# Show that Zorns lemma follows from AC

1. May 28, 2012

### Kontilera

Hello!
I´m currently reading Halmos - 'Naive Set Theory' on my own and try to solve the problems that the author has supplied by myself. When it comes to the chapter of Zorns Lemma I feel a bit confused and have not manage to solve the problem in the end of the chapter.. In other words to show that Zorns Lemma follows from the Axiom of Choice.

I do not have the book with me right now, but can qoute the whole question when I get back home. Thanks in advance!

/ Kontilera

2. May 28, 2012

### Hurkyl

Staff Emeritus
I haven't done this exercise myself, and my instincts would involve a combination of the well-ordering theorem along with choice.

At first glance, there seem to be two clear leads:

• Find a collection whose choice function would yield a maximal element (or could be used to construct one
• Set up a situation with a choice that would only be possible if there isn't a maximal element, and derive a contradiction

I have ideas about how the second one would work, but I haven't thought them through yet -- I don't want to present a polished suggestion, instead I want to point out the thought process one might go through!

3. May 28, 2012

### AKG

Assume choice and let $(P,<)$ be a poset satisfying the hypotheses of Zorn's Lemma, but failing to have a maximal element. Let $X$ be the collection of subsets of $P$ which are well-ordered by $<$. Let

$F : X \to \mathcal{P}(P)\setminus \{\emptyset\}$

be such that $F(x)$ is the set of all strict upper bounds for $x$. Such an $F$ exists by the assumptions on $P$. Let $f : X \to P$ be a choice function on the sequence of sets $\langle F(x) | x \in X\rangle$. Now, one can use transfinite recursion to build a well-ordered subset of $P$ of arbitrarily large order type (using $f$ to choose the next element of the subset at each stage of the recursion), contradicting Hartog's Lemma.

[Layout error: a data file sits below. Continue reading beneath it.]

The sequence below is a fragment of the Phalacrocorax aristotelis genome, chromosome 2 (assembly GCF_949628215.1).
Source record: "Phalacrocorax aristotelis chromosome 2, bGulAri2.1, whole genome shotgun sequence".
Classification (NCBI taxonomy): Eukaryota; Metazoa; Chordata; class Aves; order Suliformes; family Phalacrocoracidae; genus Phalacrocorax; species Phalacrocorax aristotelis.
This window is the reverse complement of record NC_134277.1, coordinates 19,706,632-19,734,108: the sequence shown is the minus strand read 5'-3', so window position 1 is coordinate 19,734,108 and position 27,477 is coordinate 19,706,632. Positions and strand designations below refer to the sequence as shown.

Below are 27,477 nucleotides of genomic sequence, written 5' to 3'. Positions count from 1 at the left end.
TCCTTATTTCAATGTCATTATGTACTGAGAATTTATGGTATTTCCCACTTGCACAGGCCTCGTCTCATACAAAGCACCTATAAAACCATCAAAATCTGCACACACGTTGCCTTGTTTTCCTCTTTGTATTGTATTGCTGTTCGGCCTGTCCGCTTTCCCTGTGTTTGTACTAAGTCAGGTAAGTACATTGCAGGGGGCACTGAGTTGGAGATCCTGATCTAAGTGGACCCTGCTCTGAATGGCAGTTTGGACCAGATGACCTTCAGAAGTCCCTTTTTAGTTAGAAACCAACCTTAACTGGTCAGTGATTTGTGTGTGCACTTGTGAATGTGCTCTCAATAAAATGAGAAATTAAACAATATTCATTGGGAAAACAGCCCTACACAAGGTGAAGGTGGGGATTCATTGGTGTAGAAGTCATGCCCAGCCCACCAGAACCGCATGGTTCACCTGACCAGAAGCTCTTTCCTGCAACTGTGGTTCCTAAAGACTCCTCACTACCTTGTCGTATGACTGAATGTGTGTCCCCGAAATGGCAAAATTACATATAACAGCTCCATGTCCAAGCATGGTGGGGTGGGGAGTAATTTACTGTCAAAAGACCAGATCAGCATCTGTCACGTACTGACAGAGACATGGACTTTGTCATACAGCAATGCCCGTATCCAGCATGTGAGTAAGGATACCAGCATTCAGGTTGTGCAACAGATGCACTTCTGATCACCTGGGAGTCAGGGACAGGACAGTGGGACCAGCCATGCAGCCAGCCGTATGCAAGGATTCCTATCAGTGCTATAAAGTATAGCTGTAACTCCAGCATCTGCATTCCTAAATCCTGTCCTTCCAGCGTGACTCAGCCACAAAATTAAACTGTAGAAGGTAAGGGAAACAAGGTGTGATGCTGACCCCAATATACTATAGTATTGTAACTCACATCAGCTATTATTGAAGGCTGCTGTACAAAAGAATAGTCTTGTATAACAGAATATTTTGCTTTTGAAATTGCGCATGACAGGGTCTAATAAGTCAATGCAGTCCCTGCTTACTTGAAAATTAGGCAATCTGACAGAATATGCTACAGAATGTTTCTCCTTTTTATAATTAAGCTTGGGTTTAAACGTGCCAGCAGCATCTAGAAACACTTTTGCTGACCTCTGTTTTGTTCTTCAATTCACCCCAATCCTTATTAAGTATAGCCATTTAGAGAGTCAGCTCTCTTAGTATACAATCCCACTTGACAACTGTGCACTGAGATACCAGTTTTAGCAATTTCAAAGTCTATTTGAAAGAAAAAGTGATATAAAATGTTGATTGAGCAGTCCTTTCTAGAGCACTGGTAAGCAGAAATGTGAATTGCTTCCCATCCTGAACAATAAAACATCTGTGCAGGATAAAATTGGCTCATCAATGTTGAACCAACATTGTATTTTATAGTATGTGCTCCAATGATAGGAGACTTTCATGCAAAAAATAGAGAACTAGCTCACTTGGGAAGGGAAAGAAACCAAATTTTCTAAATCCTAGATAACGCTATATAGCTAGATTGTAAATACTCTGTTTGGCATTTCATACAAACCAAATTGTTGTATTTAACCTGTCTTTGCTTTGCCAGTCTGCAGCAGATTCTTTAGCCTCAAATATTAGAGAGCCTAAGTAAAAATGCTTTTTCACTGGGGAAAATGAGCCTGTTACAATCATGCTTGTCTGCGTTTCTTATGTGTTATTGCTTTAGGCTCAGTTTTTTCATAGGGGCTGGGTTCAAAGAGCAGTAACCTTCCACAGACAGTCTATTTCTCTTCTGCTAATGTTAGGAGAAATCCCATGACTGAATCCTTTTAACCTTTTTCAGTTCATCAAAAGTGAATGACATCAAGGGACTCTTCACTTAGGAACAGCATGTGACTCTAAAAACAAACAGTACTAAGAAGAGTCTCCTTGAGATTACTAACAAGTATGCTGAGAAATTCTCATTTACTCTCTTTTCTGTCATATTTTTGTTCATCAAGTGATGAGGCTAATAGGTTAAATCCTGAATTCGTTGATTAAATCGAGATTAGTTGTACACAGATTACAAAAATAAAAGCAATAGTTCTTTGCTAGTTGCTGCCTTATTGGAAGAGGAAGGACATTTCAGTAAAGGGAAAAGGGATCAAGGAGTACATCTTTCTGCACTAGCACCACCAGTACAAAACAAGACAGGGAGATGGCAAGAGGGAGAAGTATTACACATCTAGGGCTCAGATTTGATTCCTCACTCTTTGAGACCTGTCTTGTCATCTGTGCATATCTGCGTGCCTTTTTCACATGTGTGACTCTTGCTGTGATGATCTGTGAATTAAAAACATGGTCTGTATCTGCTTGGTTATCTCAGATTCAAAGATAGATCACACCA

4. May 29, 2012

### Kontilera

Planning to read these chapters again to make sure I understand everything. Is there any nice way to show the opposite, i.e. that AC follows from Zorns lemma?

Best Regards
Kontilera

5. May 29, 2012

### Hurkyl

Staff Emeritus
The poset of partial choice functions would work, I think.

6. May 29, 2012

### Hurkyl

Staff Emeritus
It would be nice if there was a "pure choice" approach, rather than resorting to transfinite iteration, which in my mind counts as a "well-ordering theorem"-type proof.

7. May 29, 2012

### micromass

Staff Emeritus
Here is a proof without transfinite induction: http://www2u.biglobe.ne.jp/~nuida/m/doc/ACtoZorn_v2.pdf